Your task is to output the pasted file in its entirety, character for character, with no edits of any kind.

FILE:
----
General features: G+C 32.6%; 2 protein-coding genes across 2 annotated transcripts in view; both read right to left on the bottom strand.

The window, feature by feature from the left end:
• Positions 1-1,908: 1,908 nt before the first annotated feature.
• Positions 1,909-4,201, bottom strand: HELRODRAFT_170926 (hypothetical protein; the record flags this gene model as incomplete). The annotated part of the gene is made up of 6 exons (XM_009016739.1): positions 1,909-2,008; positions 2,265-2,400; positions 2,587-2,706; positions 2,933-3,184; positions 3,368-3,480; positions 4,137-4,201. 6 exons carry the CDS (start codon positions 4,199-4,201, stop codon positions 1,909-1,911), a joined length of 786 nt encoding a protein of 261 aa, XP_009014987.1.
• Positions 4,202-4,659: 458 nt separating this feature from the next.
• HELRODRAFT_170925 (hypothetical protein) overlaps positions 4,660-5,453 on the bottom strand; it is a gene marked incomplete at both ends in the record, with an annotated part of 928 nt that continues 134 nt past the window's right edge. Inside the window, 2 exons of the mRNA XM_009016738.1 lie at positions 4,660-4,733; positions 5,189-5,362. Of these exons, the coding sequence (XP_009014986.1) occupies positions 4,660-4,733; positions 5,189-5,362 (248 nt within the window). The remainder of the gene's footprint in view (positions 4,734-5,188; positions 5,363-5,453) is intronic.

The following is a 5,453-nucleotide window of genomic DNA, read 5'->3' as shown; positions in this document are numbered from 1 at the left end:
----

General features: G+C 32.6%; 2 protein-coding genes across 2 annotated transcripts in view; both read right to left on the bottom strand.

The window, feature by feature from the left end:
• Positions 1-1,908: 1,908 nt before the first annotated feature.
• Positions 1,909-4,201, bottom strand: HELRODRAFT_170926 (hypothetical protein; the record flags this gene model as incomplete). The annotated part of the gene is made up of 6 exons (XM_009016739.1): positions 1,909-2,008; positions 2,265-2,400; positions 2,587-2,706; positions 2,933-3,184; positions 3,368-3,480; positions 4,137-4,201. 6 exons carry the CDS (start codon positions 4,199-4,201, stop codon positions 1,909-1,911), a joined length of 786 nt encoding a protein of 261 aa, XP_009014987.1.
• Positions 4,202-4,659: 458 nt separating this feature from the next.
• HELRODRAFT_170925 (hypothetical protein) overlaps positions 4,660-5,453 on the bottom strand; it is a gene marked incomplete at both ends in the record, with an annotated part of 928 nt that continues 134 nt past the window's right edge. Inside the window, 2 exons of the mRNA XM_009016738.1 lie at positions 4,660-4,733; positions 5,189-5,362. Of these exons, the coding sequence (XP_009014986.1) occupies positions 4,660-4,733; positions 5,189-5,362 (248 nt within the window). The remainder of the gene's footprint in view (positions 4,734-5,188; positions 5,363-5,453) is intronic.

The following is a 5,453-nucleotide window of genomic DNA, read 5'->3' as shown; positions in this document are numbered from 1 at the left end: